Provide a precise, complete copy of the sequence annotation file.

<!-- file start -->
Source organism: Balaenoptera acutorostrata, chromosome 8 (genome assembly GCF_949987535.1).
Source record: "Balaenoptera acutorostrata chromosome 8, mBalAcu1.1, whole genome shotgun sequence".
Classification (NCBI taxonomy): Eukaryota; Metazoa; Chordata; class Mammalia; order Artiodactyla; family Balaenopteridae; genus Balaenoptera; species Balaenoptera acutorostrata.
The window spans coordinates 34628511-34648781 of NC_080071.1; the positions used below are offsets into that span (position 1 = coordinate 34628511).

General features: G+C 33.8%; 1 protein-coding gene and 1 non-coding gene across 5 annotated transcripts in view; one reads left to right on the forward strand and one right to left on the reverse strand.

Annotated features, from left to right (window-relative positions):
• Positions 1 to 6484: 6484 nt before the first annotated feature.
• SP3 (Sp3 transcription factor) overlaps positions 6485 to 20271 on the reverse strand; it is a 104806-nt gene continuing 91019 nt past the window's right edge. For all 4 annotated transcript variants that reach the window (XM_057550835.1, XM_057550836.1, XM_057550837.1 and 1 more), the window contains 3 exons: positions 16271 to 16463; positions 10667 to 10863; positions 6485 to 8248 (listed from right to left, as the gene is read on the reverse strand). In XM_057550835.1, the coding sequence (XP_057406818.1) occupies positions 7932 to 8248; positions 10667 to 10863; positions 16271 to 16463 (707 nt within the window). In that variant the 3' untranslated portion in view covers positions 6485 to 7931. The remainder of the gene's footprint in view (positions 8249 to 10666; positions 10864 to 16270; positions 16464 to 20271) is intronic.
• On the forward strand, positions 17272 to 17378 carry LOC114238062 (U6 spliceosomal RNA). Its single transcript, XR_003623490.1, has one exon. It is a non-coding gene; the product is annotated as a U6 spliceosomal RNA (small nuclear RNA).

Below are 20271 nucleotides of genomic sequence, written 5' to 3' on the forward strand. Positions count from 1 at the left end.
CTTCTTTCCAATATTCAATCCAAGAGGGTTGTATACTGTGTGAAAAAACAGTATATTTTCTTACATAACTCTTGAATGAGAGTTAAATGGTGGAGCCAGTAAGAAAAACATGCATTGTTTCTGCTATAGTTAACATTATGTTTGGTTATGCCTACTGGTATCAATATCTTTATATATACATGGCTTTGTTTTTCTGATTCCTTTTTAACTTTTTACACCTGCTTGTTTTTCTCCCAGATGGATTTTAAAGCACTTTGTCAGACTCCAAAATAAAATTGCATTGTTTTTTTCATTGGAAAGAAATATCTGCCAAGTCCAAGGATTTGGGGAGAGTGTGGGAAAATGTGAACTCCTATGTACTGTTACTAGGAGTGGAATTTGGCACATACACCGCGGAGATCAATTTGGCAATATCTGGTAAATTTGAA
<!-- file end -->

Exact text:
Source organism: Balaenoptera acutorostrata, chromosome 8 (genome assembly GCF_949987535.1).
Source record: "Balaenoptera acutorostrata chromosome 8, mBalAcu1.1, whole genome shotgun sequence".
Classification (NCBI taxonomy): Eukaryota; Metazoa; Chordata; class Mammalia; order Artiodactyla; family Balaenopteridae; genus Balaenoptera; species Balaenoptera acutorostrata.
The window spans coordinates 34628511-34648781 of NC_080071.1; the positions used below are offsets into that span (position 1 = coordinate 34628511).

General features: G+C 33.8%; 1 protein-coding gene and 1 non-coding gene across 5 annotated transcripts in view; one reads left to right on the forward strand and one right to left on the reverse strand.

Annotated features, from left to right (window-relative positions):
• Positions 1 to 6484: 6484 nt before the first annotated feature.
• SP3 (Sp3 transcription factor) overlaps positions 6485 to 20271 on the reverse strand; it is a 104806-nt gene continuing 91019 nt past the window's right edge. For all 4 annotated transcript variants that reach the window (XM_057550835.1, XM_057550836.1, XM_057550837.1 and 1 more), the window contains 3 exons: positions 16271 to 16463; positions 10667 to 10863; positions 6485 to 8248 (listed from right to left, as the gene is read on the reverse strand). In XM_057550835.1, the coding sequence (XP_057406818.1) occupies positions 7932 to 8248; positions 10667 to 10863; positions 16271 to 16463 (707 nt within the window). In that variant the 3' untranslated portion in view covers positions 6485 to 7931. The remainder of the gene's footprint in view (positions 8249 to 10666; positions 10864 to 16270; positions 16464 to 20271) is intronic.
• On the forward strand, positions 17272 to 17378 carry LOC114238062 (U6 spliceosomal RNA). Its single transcript, XR_003623490.1, has one exon. It is a non-coding gene; the product is annotated as a U6 spliceosomal RNA (small nuclear RNA).

Below are 20271 nucleotides of genomic sequence, written 5' to 3' on the forward strand. Positions count from 1 at the left end.
CTTCTTTCCAATATTCAATCCAAGAGGGTTGTATACTGTGTGAAAAAACAGTATATTTTCTTACATAACTCTTGAATGAGAGTTAAATGGTGGAGCCAGTAAGAAAAACATGCATTGTTTCTGCTATAGTTAACATTATGTTTGGTTATGCCTACTGGTATCAATATCTTTATATATACATGGCTTTGTTTTTCTGATTCCTTTTTAACTTTTTACACCTGCTTGTTTTTCTCCCAGATGGATTTTAAAGCACTTTGTCAGACTCCAAAATAAAATTGCATTGTTTTTTTCATTGGAAAGAAATATCTGCCAAGTCCAAGGATTTGGGGAGAGTGTGGGAAAATGTGAACTCCTATGTACTGTTACTAGGAGTGGAATTTGGCACATACACCGCGGAGATCAATTTGGCAATATCTGGTAAATTTGAA